During the week I must have protein first thing in the morning. Most mornings I rely on a poached egg on toast to provide it, and the ancient family egg poacher that my parents packed me off to college with to make it.
But the weekends are a different story.
These little pastries are quite simply lovely; I can think of no more apt descriptor than that. Rather than butter, the recipe calls for olive oil, which gives the recipe a certain austerity that I adore. And this austerity is perfectly tempered by a single morsel of chocolate melting in the middle of each bun.
The brioche take a little work, but much of the preparation can be done the day before, leaving only the shaping and baking to do, bleary eyed, in the morning. Once these very achievable tasks are completed, you can go about your business enjoying coffee, newspapers, your loved ones and a hot chocolate brioche.
Makes 12 rolls
1 teaspoon active dry yeast
2 tablespoons lavender honey (or other fragrant honey)
250 ml (8 fl oz) lukewarm whole milk (about 105 degrees)
4 tablespoons extra-virgin olive oil
2 large eggs, at room temperature
2 teaspoons fine sea salt
About 1 1/4 pounds flour
90 g (3 oz) bittersweet chocolate, preferably Lindt Excellence, divided into 12 portions
For the glaze:
1 egg yolk
1 tablespoon whole milk
1 tablespoon sugar
Note: Because I don't have an electric mixer, I make this recipe by hand. I actually prefer it that way, because I think it makes it easier to get the amount of flour correct, but do as you please.
1. In the bowl of a mixer fitted with a dough hook, combine the yeast, honey and milk, and stir to blend. Let stand until foamy, about 5 minutes. Whisk in the olive oil, eggs and salt.
2. Add the flour, a little at a time, mixing at low speed until most of the flour has been absorbed and the dough forms a ball. Be careful at this step not to add too much flour, it is better to have a dough that is a little too sticky than too dry. Continue to knead the dough until soft and satiny but still firm, 4 to 5 minutes, adding additional flour to keep the dough from sticking.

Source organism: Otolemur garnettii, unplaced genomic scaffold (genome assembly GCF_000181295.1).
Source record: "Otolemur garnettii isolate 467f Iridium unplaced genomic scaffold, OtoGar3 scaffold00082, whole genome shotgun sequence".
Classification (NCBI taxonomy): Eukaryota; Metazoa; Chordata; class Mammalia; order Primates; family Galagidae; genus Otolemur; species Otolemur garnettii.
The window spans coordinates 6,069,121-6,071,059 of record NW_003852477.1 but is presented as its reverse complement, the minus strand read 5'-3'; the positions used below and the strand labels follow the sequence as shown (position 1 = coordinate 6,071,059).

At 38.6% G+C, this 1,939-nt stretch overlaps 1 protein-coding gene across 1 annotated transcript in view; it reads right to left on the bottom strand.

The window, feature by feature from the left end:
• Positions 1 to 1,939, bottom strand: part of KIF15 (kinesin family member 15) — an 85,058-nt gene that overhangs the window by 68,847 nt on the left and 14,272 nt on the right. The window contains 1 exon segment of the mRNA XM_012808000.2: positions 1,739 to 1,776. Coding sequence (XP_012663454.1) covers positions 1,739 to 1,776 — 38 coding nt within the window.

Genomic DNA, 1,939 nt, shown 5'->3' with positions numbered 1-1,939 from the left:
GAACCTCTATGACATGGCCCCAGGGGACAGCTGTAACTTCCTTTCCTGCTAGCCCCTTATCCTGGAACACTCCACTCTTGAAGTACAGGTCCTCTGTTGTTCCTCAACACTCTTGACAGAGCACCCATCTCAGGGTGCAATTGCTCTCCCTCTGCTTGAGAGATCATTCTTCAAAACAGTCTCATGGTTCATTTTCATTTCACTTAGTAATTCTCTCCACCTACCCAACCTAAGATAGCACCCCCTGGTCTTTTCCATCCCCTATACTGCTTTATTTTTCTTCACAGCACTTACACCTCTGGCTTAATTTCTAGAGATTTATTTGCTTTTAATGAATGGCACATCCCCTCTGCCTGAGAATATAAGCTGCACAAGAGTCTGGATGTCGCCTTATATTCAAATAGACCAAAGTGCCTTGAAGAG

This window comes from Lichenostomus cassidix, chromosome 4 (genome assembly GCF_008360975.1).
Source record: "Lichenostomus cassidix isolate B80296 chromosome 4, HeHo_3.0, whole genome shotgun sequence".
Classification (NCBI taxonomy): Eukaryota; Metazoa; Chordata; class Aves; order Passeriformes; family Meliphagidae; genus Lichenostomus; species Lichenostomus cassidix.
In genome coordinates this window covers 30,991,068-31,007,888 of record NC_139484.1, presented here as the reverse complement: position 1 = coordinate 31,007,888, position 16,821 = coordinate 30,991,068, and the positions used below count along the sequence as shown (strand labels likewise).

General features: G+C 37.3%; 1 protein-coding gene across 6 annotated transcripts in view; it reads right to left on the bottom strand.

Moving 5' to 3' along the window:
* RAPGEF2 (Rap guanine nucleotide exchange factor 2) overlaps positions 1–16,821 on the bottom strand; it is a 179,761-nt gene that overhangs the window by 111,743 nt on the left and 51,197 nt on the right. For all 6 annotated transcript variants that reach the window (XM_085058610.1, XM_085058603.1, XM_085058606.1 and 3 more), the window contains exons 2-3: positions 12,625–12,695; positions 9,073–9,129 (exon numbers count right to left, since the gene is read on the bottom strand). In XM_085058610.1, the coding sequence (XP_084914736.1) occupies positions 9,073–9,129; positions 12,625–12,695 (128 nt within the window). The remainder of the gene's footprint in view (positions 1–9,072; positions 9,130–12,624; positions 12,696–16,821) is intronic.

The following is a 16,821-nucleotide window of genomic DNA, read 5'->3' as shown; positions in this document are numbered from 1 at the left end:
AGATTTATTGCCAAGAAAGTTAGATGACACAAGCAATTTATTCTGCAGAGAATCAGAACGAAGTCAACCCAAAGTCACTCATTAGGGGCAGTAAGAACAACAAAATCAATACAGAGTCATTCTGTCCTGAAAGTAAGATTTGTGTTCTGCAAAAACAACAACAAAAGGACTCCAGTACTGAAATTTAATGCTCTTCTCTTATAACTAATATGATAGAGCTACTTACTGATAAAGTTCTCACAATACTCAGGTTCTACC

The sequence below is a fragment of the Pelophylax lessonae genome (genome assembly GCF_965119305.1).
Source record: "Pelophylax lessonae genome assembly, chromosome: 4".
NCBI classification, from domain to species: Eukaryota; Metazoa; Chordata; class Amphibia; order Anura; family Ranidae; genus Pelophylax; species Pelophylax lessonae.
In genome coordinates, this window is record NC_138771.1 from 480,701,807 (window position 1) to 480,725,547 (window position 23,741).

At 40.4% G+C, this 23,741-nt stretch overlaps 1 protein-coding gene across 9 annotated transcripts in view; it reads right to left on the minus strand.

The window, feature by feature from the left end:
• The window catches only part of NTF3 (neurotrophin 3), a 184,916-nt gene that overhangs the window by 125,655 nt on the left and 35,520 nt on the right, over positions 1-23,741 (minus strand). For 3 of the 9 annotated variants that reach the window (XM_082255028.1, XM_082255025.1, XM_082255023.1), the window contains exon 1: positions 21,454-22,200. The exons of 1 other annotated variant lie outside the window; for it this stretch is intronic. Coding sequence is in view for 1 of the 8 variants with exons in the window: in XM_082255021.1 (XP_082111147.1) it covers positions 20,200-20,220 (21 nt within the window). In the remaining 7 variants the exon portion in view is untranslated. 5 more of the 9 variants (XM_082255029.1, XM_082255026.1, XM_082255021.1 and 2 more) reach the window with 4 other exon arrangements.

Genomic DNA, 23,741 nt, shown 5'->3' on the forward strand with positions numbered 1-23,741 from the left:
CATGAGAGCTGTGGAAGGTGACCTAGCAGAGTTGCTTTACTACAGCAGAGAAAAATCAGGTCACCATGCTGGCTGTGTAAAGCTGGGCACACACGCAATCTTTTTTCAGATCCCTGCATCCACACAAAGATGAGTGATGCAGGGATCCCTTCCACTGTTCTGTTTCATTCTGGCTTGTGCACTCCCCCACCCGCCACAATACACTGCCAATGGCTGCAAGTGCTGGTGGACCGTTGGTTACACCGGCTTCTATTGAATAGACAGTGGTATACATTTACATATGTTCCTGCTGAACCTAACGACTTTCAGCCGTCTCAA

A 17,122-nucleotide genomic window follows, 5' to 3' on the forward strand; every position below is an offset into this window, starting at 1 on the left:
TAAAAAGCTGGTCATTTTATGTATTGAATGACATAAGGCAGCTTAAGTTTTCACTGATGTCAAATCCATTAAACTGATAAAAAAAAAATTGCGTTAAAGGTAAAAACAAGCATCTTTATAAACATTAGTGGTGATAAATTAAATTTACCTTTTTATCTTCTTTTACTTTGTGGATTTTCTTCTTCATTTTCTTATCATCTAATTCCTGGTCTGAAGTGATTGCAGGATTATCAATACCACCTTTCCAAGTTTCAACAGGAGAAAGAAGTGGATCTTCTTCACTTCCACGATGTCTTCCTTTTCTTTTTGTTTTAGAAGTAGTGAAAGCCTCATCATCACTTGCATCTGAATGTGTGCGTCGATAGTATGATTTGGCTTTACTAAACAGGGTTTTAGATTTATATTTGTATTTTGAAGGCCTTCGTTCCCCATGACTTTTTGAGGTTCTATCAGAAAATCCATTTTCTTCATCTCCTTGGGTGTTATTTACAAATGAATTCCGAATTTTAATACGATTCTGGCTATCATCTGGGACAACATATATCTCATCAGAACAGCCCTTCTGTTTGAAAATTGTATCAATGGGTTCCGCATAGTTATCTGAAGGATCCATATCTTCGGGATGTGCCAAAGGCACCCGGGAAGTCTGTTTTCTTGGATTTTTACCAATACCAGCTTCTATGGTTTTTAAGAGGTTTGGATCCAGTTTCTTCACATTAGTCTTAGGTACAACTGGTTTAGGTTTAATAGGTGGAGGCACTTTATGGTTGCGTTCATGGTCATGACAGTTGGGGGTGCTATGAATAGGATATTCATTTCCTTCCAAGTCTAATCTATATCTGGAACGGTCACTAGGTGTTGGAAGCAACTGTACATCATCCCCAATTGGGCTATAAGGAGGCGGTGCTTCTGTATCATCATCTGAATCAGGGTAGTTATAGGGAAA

3. Cover the bowl that you have mixed the dough in tightly with plastic wrap and refrigerate. Let the dough rise until doubled or tripled in bulk, 8 to 12 hours. (The dough can be kept for 2 to 3 days in the refrigerator. Simply punch down the dough as it doubles or triples.)
4. About an hour before you plan to bake the rolls, remove the dough from the refrigerator. Punch down the dough and divide into 12 even portions, each weighing about 90g (3 oz). With the palm of your hand, flatten each portion into a disc. Press a piece of chocolate into each portion of dough and shape into a neat round, pulling the dough around itself to form a tight ball so that the chocolate is completely covered with the dough. Place the portions of dough on a baking sheet, cover with a clean towel and let rise for 30 to 45 minutes.
5. Preheat the oven to 400 degrees.
6. Prepare the glaze: Place the egg yolk in a small bowl and beat lightly. Add the milk and sugar and whisk together. Remove the towel and brush each piece of dough with the glaze. Place the baking sheet in the center of the oven. Bake until the rolls are a deep golden brown, 15 to 20 minutes, turning the baking sheet from time to time if the oven is heating unevenly. Some chocolate may seep from the rolls, which is normal.
7. Remove the rolls from the oven and transfer to a rack to cool. Let rest for 10 to 15 minutes before serving. This step is very important if you intend to avoid a scorched tongue. If stored in a sealed plastic bag, the brioche will keep for 2 to 3 days. Simply reheat in a 400 degree oven for ten minutes to freshen.
Thank you for sharing, Laura! These look like the perfect weekend breakfast. Fortunately it's Friday so we're ready to go make them right now...
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(Image: Laura of What I Like)